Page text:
9am-7pm Mon-Fri / 9am-5pm Sat-Sun
Exploring the Blue Mountains, New South Wales
The Blue Mountains are easily reached from Sydney by car in about 1 hour 30 minutes. It is the perfect day trip to get right back to nature, especially after you have explored all the sights of the city. If you want to spend longer, camping is a great option or if you don’t fancy going completely back to basics then there are plenty of accommodation options from mountain chalets, to bed and breakfasts.
Katoomba is a good base to explore the Blue Mountains and at 1,030m above sea level the air smells fresh and clean. Home to many artists it has a cool bohemian feel to it. This carries over into the restaurants and coffee shops lining the main street. My favourite, the Elephant Bean Café definitely had a boho vibe, with funky art work adorning the walls and shelves full of books ready for browsing while drinking excellent barista made coffee.
Echo Point is 2km from the centre of Katoomba; the viewing platform here looks out over the southern Blue Mountains and the magnificent Three Sisters. As you gaze past the Three Sisters and out into the wilderness you will notice that a slight blue haze sits above the dramatic landscape, this is what gave the Blue Mountains their name. For a picturesque adventure take the 980 steps down Giant Stairway to the bottom of the valley, from here you can walk past Katoomba Falls and hitch a ride back to the top on the Scenic Railway. If you are feeling less energetic then I would recommend the Scenic Skyway, with its glass floor or the Cableway, which is the steepest cable car ride in the southern hemisphere. Both are found at Scenic World in Katoomba.
Echo Point and Scenic World can get quite busy with tourists but both are well worth a visit to get those all important holiday snaps. Less busy is Wentworth Falls, with plenty of walking trails, dramatic landscape, rocky overhangs and lovely viewpoints topped off with an incredible backdrop. From Wentworth Falls picnic area there are a number of different walking tracks all labelled so you can decide on the level of walk that you want to do, easy, medium or hard. My favourite walk was the overcliff – undercliff track. As the name suggests this walk weaves from rainforest to tracks under rocky overhangs, the views of the falls and the Blue Mountains are fantastic.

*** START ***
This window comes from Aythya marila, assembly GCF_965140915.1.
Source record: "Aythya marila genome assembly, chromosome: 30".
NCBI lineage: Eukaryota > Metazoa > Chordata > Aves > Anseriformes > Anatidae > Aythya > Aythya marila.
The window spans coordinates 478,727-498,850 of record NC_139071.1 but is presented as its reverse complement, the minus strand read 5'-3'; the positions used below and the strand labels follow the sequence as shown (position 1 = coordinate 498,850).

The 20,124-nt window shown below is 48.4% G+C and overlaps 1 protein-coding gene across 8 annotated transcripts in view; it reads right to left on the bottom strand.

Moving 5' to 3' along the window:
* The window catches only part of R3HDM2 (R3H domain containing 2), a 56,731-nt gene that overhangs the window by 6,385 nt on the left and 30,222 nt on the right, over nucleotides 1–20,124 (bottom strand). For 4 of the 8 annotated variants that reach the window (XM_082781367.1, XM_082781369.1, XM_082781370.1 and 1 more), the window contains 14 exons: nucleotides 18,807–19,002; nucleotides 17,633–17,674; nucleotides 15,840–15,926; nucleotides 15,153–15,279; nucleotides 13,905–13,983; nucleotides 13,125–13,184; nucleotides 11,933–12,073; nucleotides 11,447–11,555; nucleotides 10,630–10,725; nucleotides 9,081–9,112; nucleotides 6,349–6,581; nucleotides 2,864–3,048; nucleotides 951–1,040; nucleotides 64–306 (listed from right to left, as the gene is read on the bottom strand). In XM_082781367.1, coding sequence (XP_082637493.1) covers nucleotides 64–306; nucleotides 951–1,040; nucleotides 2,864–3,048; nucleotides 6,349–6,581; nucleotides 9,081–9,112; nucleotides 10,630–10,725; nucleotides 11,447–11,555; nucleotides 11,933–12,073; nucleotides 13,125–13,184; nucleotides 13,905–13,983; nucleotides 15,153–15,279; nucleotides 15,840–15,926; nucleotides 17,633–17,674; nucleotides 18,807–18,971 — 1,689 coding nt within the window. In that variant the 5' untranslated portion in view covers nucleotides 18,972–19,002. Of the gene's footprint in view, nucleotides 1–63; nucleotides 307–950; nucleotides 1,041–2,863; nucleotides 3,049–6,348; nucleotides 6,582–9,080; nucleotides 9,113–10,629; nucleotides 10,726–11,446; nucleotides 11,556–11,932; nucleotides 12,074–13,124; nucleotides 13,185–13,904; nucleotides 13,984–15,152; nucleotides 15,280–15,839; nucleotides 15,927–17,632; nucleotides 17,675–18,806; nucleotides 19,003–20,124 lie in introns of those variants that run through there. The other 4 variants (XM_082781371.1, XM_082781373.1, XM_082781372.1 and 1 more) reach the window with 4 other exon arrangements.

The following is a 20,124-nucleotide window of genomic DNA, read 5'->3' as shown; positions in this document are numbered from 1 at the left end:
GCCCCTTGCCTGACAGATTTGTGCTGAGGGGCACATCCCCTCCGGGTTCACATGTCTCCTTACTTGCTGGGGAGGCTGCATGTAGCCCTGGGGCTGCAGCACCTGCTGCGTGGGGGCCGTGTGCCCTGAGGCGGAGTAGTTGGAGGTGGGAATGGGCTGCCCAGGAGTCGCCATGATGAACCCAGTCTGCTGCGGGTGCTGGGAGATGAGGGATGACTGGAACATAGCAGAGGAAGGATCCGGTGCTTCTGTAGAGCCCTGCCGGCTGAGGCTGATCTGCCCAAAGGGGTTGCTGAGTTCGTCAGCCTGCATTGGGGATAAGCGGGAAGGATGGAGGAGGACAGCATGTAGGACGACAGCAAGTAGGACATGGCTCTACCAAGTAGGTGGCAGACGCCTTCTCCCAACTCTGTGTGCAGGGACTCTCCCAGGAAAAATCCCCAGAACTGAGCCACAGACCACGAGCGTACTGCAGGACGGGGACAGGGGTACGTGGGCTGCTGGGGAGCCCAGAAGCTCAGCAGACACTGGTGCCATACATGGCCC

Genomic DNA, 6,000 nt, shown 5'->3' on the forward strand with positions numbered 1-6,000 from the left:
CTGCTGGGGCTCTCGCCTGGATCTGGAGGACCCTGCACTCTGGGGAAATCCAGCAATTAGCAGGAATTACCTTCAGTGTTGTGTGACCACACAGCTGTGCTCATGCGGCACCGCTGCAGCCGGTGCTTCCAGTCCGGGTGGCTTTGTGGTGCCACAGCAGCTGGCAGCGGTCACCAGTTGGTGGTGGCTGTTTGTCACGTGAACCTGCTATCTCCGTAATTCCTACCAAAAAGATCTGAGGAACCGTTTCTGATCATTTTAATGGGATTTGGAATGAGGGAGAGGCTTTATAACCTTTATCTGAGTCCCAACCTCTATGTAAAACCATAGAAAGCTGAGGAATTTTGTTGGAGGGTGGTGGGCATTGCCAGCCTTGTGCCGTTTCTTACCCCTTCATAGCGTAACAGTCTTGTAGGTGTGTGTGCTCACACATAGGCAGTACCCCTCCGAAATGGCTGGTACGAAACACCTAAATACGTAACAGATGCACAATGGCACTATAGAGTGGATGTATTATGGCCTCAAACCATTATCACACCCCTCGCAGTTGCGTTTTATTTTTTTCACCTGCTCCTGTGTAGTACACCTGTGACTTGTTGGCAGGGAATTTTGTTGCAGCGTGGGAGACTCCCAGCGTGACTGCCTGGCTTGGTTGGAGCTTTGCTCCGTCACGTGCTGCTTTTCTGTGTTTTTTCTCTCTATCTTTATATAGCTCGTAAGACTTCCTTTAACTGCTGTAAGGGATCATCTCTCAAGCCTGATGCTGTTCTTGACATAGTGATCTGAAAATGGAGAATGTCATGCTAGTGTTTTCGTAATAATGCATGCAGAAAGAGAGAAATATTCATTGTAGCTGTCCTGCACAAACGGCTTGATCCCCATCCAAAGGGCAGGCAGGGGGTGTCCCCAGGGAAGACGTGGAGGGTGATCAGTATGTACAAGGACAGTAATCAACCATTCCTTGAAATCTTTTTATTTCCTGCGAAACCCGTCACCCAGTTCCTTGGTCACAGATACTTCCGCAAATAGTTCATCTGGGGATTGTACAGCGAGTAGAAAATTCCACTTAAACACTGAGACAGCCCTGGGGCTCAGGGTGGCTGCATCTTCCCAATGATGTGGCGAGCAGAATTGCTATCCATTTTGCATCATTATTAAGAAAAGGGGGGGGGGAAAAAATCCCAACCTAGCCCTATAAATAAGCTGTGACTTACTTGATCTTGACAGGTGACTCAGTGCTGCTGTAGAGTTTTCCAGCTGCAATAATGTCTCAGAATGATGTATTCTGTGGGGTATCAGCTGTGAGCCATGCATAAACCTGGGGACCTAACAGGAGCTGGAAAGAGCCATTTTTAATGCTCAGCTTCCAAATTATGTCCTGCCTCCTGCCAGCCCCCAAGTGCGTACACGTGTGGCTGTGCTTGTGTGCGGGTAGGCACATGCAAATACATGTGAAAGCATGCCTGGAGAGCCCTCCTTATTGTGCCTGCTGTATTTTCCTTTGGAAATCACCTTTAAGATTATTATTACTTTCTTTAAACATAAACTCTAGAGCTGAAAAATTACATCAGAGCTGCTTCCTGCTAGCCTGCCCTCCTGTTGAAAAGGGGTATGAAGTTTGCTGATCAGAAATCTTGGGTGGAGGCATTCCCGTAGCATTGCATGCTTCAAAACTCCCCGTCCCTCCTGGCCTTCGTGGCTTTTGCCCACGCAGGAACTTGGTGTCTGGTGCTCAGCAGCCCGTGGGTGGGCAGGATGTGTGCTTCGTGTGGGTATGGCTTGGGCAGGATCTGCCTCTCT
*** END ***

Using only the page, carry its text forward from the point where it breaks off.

To really experience the wilderness and beauty of the Australian bush the Blue Mountains National Park has some great campgrounds. I stayed at Euroka campground; with walking trails to the Nepean River and cockatoos for company you can really enjoy the wilderness. It is worth noting that many of the national park campsites only have basic facilities, like Euroka, which only had a long drop toilet! This took me a while to get used to when camping in Australia but it was really worth giving up home comforts to camp in such unique unspoilt areas. Take your own water supply with you too as there is no drinking water at the campground. Once you have chosen your campsite find a spot to pitch your tent and get the campfire going. There’s nothing better than sitting out under the stars, campfire gently crackling away and just the Australian bush for company.